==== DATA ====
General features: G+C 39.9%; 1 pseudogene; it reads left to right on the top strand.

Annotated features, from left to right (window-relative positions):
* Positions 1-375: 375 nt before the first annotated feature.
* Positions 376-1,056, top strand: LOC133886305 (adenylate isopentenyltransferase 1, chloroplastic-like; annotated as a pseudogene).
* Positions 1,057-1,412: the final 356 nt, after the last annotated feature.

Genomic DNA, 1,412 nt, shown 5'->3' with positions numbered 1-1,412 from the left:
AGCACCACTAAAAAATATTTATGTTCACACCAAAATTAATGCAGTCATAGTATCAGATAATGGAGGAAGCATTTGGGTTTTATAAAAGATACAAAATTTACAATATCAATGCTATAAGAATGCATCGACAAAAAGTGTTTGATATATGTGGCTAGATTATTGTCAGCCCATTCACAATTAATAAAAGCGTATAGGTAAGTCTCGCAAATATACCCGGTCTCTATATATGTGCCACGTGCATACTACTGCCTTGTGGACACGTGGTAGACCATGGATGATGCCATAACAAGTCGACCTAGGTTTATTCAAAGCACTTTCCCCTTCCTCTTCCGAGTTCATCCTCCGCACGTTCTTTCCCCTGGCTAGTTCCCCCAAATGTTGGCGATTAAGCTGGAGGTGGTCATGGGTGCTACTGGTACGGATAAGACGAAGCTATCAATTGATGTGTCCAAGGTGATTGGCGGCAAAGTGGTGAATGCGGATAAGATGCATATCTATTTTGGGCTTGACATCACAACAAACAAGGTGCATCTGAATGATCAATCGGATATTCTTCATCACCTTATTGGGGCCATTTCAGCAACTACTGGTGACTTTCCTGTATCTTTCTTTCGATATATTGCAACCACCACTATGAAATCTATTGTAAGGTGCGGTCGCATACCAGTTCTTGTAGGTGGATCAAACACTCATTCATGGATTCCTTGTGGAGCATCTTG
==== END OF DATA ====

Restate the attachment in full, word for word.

General features: G+C 39.9%; 1 pseudogene; it reads left to right on the top strand.

Annotated features, from left to right (window-relative positions):
* Positions 1-375: 375 nt before the first annotated feature.
* Positions 376-1,056, top strand: LOC133886305 (adenylate isopentenyltransferase 1, chloroplastic-like; annotated as a pseudogene).
* Positions 1,057-1,412: the final 356 nt, after the last annotated feature.

Genomic DNA, 1,412 nt, shown 5'->3' with positions numbered 1-1,412 from the left:
AGCACCACTAAAAAATATTTATGTTCACACCAAAATTAATGCAGTCATAGTATCAGATAATGGAGGAAGCATTTGGGTTTTATAAAAGATACAAAATTTACAATATCAATGCTATAAGAATGCATCGACAAAAAGTGTTTGATATATGTGGCTAGATTATTGTCAGCCCATTCACAATTAATAAAAGCGTATAGGTAAGTCTCGCAAATATACCCGGTCTCTATATATGTGCCACGTGCATACTACTGCCTTGTGGACACGTGGTAGACCATGGATGATGCCATAACAAGTCGACCTAGGTTTATTCAAAGCACTTTCCCCTTCCTCTTCCGAGTTCATCCTCCGCACGTTCTTTCCCCTGGCTAGTTCCCCCAAATGTTGGCGATTAAGCTGGAGGTGGTCATGGGTGCTACTGGTACGGATAAGACGAAGCTATCAATTGATGTGTCCAAGGTGATTGGCGGCAAAGTGGTGAATGCGGATAAGATGCATATCTATTTTGGGCTTGACATCACAACAAACAAGGTGCATCTGAATGATCAATCGGATATTCTTCATCACCTTATTGGGGCCATTTCAGCAACTACTGGTGACTTTCCTGTATCTTTCTTTCGATATATTGCAACCACCACTATGAAATCTATTGTAAGGTGCGGTCGCATACCAGTTCTTGTAGGTGGATCAAACACTCATTCATGGATTCCTTGTGGAGCATCTTG